3 Shot, 7 Police, 1 Firefighter Injured In Chaotic Milwaukee Scene

Hundreds Gathered To Find Missing Girls

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Three people were shot and wounded while seven Milwaukee police officers and one firefighter were hurt amid a chaotic scene on Milwaukee’ west side on Tuesday that spawned civil unrest and a house fire.

Police identified the victims as two 14-year-old children and a 24-year-old man, who were shot during the unrest but not by police. The three were being treated for non-life-threatening injuries at a local hospital.

As the unrest escalated, police fired tear gas and rubber bullets into the crowd Tuesday night as tensions rose and rumors spread online.

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Authorities said the shooting victims were part of a massive crowd gathered at a house which was the scene of an investigation into two missing teenage girls. The girls — a 15-year-old and 13-year-old — were last seen around 5 p.m. on Sunday, June 21, near 21st and Locust Streets, according to Milwaukee police. The 13-year-old girl has since been located.

Police were investigating whether the girls were victims of sex trafficking.

Milwaukee Police Chief Alfonso Morales denounced the unrest as vigilantism and said some people were reacting to information that had not been proven.

Between Monday and Tuesday, police checked a house on the 2100 block of North 40th Street on “multiple occasions” to search for the missing girls, Morales said. He added the girls weren’t found in the home.

The chief declined to give details about the 13-year-old’s whereabouts.

“We have not received the cooperation we would have expected from family,” Morales said.

Around 11 a.m. Tuesday, Morales said a group of people tried to get into the home to search for the girls.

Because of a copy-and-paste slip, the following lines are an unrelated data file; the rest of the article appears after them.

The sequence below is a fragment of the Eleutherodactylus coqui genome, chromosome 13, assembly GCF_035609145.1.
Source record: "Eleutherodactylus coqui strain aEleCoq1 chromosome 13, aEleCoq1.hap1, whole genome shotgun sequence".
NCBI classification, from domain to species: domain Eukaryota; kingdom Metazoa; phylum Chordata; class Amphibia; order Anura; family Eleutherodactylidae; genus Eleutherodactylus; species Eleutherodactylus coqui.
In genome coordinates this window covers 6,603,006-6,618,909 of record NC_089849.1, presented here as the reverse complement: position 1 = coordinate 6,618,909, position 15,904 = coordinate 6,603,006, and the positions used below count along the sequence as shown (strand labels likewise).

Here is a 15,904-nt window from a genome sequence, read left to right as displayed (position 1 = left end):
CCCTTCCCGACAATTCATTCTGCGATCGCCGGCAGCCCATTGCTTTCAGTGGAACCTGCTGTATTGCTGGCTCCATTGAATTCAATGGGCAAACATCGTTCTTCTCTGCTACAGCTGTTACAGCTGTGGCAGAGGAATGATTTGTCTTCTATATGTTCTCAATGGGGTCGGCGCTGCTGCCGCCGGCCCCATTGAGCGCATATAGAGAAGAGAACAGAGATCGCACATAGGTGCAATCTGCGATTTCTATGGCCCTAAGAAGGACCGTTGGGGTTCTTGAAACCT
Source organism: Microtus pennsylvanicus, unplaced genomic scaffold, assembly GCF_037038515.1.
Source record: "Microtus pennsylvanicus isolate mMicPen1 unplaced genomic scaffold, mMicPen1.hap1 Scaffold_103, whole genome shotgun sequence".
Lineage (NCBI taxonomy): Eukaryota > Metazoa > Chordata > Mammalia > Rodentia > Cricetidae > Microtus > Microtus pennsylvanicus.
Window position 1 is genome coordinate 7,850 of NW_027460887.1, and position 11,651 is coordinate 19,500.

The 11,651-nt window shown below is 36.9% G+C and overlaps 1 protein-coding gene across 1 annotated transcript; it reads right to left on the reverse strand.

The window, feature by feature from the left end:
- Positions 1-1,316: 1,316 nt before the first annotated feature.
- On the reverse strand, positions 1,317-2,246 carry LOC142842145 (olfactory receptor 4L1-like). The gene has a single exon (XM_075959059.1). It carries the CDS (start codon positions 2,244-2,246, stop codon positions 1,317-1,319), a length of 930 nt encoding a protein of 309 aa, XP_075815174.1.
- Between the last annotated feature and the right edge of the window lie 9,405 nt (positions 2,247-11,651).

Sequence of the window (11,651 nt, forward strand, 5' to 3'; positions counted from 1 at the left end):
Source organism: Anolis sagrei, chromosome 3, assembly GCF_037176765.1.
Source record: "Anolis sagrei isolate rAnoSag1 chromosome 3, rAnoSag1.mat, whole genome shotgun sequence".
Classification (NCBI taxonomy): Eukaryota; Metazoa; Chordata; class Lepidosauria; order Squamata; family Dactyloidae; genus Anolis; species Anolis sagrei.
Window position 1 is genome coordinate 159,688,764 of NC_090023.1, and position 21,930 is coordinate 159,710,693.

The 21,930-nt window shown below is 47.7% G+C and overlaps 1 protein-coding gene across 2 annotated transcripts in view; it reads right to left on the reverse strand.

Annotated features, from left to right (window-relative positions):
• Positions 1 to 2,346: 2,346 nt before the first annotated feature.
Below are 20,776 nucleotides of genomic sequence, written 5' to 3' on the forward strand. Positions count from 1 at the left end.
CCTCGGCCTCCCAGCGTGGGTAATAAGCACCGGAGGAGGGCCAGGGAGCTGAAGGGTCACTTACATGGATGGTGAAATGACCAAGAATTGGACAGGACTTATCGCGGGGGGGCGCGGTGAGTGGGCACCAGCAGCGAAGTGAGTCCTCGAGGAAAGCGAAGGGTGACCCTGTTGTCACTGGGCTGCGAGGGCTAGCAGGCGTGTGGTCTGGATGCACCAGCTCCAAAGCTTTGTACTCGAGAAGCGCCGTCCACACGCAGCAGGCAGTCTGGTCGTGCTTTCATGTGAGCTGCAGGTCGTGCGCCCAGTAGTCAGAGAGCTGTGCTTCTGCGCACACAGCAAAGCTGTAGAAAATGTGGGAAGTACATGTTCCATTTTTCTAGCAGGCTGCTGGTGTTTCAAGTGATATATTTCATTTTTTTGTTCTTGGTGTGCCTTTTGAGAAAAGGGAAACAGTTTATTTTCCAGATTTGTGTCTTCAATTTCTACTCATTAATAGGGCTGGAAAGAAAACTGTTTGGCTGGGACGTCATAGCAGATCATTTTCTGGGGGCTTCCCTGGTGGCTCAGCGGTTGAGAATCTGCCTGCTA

Police responded to a call for shots fired, Morales said.

Those shots were between someone inside the residence where the girls were believed to be and someone trying to gain entry, Morales said.

“As officers were on scene, the crowd began to grow and get unruly,” Morales said. “The crowd threw bricks, set a couch on fire, set a vehicle on fire and ultimately, set the home on fire.”

While the fire department was arriving, Morales said several shots were fired into the crowd.

“Three individuals were shot — none by police,” Morales said.

The chief said the whole chain of events Tuesday could have been avoided.

“An unruly crowd can’t determine what the investigation is,” he said. “This was vigilantism. We need to determine what crimes were committed and when you don’t get cooperation from families, witnesses … Right now, we have no information to provide facts about anything going on in that house.”

Morales said his heart goes out to the people living in the neighborhood.

“There are people who want to live in normalcy,” Morales said. “Some people say property doesn’t matter. But if you allow one house to burn, you allow the entire block to burn.”

State Lawmaker Criticizes Police Response

State Rep. Jonathan Brostoff, D-Milwaukee, was at the scene on Tuesday. Brostoff was contacted by several people because he has been a part of the Black Lives Matter protests since they began. The incident on Tuesday wasn’t part of the Milwaukee protests.

Brostoff said the response from the police wasn’t helpful.

“As far as de-escalating things and calming things down, that is not what happened,” Brostoff said. “They didn’t protect the house from getting burned down. They fired a bunch of tear gas and they fired a bunch of rubber bullets and it just appeared to me, that this is not a good situation all the way around.”

Brostoff said one officer in particular — who had “pure evil” tattooed on his knuckles — continued to escalate the situation by refusing to say “Black Lives Matter.”

“I think it was an example of how once the cops are on scene, it’s reactionary,” Brostoff said. “Today was a very good example of why police should be doing very narrow police work. And instead they are spread in all of these very different directions.”